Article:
In theory, I should love the emerging push for "explanatory journalism" and "data journalism" (whether those two things are distinct, overlapping or synonymous is something that may yet be further explained with data). I'm a journalist who likes data, who recently took Edward Tufte's information-presentation course, and who has placed a growing premium on empiricism over ideology in recent years.
Looking at FiveThirtyEight, I find the biggest problem is it's not as interesting as all the buzz and criticism around it would make you think it should be. Now, I recognize that I'm but a single data point, and that these are early days yet for data/explanatory journalism with FiveThirtyEight having just started publishing while Vox and the Upshot are still in the works or offering small previews. But still there are risks in the I'm-smart-and-will-explain-the-world-to-you approach. One is that it might come across as condescending (well, as my description suggests). Another is that it might be boring, in the same way that working on your taxes is boring or counting bristles* on your toothbrush is boring.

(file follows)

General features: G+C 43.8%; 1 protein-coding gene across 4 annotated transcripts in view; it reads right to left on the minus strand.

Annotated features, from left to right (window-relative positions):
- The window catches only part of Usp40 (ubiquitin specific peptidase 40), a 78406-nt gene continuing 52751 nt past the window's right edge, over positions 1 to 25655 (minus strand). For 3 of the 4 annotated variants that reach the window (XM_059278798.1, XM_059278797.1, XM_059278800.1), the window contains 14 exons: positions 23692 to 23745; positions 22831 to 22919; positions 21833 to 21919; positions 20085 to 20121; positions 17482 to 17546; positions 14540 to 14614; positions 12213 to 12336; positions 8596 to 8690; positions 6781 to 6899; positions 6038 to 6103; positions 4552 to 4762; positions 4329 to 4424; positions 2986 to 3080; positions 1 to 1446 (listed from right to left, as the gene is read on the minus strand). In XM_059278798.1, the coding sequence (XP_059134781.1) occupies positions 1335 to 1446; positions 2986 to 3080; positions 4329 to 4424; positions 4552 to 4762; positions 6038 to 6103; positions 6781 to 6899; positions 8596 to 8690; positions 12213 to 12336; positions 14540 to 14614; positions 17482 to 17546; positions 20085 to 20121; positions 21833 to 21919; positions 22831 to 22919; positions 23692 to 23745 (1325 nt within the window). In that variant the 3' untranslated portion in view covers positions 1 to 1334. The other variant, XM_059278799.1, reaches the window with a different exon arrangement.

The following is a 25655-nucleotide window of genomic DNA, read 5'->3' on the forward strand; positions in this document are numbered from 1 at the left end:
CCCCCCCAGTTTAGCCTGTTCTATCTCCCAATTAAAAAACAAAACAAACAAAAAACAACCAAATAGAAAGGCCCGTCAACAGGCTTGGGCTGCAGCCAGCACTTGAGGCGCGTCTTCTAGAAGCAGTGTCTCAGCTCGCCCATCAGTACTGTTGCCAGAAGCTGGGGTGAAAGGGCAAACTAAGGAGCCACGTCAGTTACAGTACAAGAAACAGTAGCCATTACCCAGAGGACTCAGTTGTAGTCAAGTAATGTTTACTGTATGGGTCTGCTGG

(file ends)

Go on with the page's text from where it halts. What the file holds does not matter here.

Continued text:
We'll see. But I can say that if someone were to do journalism on an ambitious scale that sorts out fact and plausible estimate from misinformation, speculation and hype on subjects such as the recent "NASA doomsday report" or whether the recent gravity wave data really mean there's a multiverse with "multiple copies of you," there could be a market for it. Doing that is not just a question of crunching numbers, and I'm not convinced detached neutrality is necessarily its only or best mode. Knowing and acknowledging your biases has much to be said for it, as well.
* - corrected from "thistles." What was I thinking?